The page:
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Computation-Efficient CNN System for High-Quality Lung Nodule Detection


Computation-Efficient CNN System for High-Quality Lung Nodule Detection

Zhao, Yijian (2023) Computation-Efficient CNN System for High-Quality Lung Nodule Detection. Masters thesis, Concordia University.

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Lung cancer diagnosis is a critical healthcare issue, and fully automated lung nodule detection is desirable for a timely diagnosis. However, due to the variability in shapes, sizes, textures, and locations in lung nodules, developing a computer vision system for this detection is a very challenging task.
In this thesis, a special CNN system is proposed for lung nodule detection. It consists of 2 stages, namely Stage A and Stage B. Stage A is designed to localize the nodule candidates, aiming at a high sensitivity in order to minimise the miss rate. Stage B is to identify the true nodules from the input samples. It can be used to identify falsely detected nodule samples from the output of Stage A, and also as a stand-alone lung nodule recognition system.
In Stage A, there are three blocks, i.e., a pre-processing block, custom-design CNN block and refinement block. The core of this stage is the custom-designed and U-net-based CNN block. The filtering modules in its convolution layers are specifically designed to suit the features produced in these layers. To reduce the data loss in the first four layers, Full-ReLU is used as the activation function. Furthermore, the refinement block is placed to reduce effectively the false positive rate. The computation complexity of Stage A is very low, as its total number of trainable parameters is only 0.16 M. Stage A delivers a high detection rate of 95.38% but the false positive rate is still as high as 6.9 FPs/scan. The output data will be applied to Stage B for further processing.
The design of Stage B is focused on distinguishing between the true nodules and their look-likes. Based on our analysis on the characters carried by nodules of different sizes, we propose to have 2 networks in Stage B for large and small nodule categories, respectively. The feature extraction in the 2 CNNs should be different, one targeting the variations in object regions of large nodules and the other looking more into nodule surroundings in case of small nodules. Two CNNs have been designed and each of them has a particular multi-branch feature extraction (FE) block for the designated nodule category. Each CNN also involves fully-connected layers for classification. Stage B has been tested as a stand-alone lung nodule recognition system on LUNA 16 dataset. The results demonstrate that, with respect to similar systems found recently in literature, Stage B provides a good processing quality at a computation cost that is only a very small fraction of that needed by others.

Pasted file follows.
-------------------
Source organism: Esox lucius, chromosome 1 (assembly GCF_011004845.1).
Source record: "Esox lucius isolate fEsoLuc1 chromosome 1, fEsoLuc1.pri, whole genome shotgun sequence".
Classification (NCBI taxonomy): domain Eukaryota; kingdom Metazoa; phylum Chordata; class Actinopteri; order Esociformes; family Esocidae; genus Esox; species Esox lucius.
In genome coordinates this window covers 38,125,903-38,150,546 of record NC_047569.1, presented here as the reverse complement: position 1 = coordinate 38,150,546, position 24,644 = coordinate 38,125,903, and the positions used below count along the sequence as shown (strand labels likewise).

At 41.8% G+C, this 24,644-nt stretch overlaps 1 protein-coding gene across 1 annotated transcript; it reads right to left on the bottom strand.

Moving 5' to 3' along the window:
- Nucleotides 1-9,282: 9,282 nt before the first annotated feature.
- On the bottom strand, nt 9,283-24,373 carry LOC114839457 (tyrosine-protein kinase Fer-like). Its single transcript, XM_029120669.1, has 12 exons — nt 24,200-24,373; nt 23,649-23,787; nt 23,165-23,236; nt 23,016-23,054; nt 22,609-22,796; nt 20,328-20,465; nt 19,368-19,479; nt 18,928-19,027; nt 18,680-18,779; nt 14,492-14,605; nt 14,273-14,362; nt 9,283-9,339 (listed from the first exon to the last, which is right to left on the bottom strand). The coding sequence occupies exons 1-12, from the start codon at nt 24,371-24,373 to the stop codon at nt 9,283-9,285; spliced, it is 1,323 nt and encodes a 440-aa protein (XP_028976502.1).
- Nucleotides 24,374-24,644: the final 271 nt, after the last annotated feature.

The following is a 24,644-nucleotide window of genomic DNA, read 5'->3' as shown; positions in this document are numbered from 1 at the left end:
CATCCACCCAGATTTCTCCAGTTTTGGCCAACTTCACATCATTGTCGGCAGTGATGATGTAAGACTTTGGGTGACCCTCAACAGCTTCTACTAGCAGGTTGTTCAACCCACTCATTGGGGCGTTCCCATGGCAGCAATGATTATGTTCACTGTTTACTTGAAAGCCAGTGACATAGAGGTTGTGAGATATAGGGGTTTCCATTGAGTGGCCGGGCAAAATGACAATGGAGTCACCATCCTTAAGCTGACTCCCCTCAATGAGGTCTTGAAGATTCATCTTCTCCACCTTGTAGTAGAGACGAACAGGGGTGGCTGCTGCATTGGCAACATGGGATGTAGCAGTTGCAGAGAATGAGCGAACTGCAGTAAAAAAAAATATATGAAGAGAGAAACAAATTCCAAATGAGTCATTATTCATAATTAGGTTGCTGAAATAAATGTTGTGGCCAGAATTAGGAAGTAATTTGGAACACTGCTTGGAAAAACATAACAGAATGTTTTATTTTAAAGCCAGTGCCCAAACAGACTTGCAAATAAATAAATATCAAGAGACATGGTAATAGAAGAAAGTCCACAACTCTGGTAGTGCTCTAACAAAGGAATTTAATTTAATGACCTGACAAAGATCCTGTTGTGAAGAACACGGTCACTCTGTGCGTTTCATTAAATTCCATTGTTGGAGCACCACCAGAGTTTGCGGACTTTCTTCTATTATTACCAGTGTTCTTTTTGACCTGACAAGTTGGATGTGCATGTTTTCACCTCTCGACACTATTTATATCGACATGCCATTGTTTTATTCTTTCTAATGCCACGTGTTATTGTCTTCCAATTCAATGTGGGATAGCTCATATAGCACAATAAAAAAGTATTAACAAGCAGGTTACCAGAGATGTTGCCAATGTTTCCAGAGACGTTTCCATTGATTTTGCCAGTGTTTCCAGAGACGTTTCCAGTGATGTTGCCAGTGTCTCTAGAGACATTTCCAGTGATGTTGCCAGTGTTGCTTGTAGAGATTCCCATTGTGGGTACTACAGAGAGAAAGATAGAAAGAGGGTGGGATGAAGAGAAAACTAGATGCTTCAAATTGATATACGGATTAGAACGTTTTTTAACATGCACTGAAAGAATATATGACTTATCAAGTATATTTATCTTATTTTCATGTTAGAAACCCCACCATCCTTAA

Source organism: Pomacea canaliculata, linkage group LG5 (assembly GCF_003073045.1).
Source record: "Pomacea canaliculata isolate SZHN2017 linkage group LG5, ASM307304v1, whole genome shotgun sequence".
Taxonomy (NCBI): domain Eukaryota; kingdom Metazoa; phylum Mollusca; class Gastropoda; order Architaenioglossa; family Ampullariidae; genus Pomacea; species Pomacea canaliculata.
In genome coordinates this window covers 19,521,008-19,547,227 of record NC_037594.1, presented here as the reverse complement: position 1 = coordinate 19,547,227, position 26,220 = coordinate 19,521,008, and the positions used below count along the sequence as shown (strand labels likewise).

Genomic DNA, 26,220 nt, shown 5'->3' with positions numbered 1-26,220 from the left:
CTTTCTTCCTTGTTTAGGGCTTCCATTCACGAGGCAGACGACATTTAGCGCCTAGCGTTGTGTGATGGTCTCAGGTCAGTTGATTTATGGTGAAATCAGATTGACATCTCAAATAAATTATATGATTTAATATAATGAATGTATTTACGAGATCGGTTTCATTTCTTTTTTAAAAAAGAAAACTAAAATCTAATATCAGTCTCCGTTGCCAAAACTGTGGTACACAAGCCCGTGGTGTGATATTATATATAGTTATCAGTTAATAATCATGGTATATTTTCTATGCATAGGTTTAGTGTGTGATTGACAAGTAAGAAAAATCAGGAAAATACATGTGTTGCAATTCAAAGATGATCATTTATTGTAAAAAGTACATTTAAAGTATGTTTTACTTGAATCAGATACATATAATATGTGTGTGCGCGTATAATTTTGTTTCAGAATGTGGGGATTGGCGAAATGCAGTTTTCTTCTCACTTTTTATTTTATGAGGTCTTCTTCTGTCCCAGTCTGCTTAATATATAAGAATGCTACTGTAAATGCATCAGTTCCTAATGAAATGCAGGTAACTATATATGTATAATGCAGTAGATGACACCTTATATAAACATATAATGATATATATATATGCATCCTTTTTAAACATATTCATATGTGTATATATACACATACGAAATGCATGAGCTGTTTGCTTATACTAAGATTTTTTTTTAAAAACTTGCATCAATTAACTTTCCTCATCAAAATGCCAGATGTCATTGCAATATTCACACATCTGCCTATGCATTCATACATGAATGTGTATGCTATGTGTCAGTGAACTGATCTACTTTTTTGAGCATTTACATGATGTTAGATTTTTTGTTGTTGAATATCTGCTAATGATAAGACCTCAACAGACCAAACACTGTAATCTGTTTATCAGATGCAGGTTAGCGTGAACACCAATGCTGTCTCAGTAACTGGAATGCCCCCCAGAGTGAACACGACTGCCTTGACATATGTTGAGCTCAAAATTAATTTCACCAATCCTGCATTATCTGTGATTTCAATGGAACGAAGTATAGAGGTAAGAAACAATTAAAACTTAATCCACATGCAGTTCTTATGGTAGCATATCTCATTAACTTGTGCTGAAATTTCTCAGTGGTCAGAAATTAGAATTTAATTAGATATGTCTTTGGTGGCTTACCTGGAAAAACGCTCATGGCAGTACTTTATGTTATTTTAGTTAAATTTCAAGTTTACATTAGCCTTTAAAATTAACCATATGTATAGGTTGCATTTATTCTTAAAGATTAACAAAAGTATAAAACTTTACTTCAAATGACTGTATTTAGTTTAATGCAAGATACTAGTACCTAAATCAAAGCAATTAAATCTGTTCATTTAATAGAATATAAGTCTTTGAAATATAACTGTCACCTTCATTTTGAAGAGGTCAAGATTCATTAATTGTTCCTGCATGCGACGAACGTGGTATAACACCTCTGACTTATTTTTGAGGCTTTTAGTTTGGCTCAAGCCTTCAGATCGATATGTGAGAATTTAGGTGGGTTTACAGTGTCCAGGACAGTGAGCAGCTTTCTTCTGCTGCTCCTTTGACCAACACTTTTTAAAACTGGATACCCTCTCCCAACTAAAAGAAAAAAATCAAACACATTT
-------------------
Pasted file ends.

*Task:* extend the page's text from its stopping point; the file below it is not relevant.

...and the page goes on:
The complete system for lung nodule detection, i.e., Stage A and Stage B combined, has also been tested with the same dataset. The results demonstrate the good functionality of the system. All these CNNs combined require 0.7M parameters, far less that other CNN systems performing the same task.
In summary, the proposed system has been custom-designed to optimize the computation efficiency, i.e., achieving a good detection quality at the lowest computation cost. To attain this goal, the design strategy is to decompose the complex task of lung nodule detection into subtasks so that the system can employs multiple simple CNNs, each performing a sub-task. In this way, each CNN can be structured to suit the characters of a particular kind of nodule data and optimised to meet specific performance requirements. The effectiveness of this strategy has been confirmed by the results of the performance evaluation. Because of its low computation cost, the proposed system can be very easily implemented in various environment.

Divisions:Concordia University > Gina Cody School of Engineering and Computer Science > Electrical and Computer Engineering
Item Type:Thesis (Masters)
Authors:Zhao, Yijian
Institution:Concordia University
Degree Name:M.A. Sc.
Program:Electrical and Computer Engineering
Date:7 August 2023
Thesis Supervisor(s):Wang, Chunyan
ID Code:992718
Deposited By: Yijian Zhao
Deposited On:15 Nov 2023 15:28
Last Modified:15 Nov 2023 15:28
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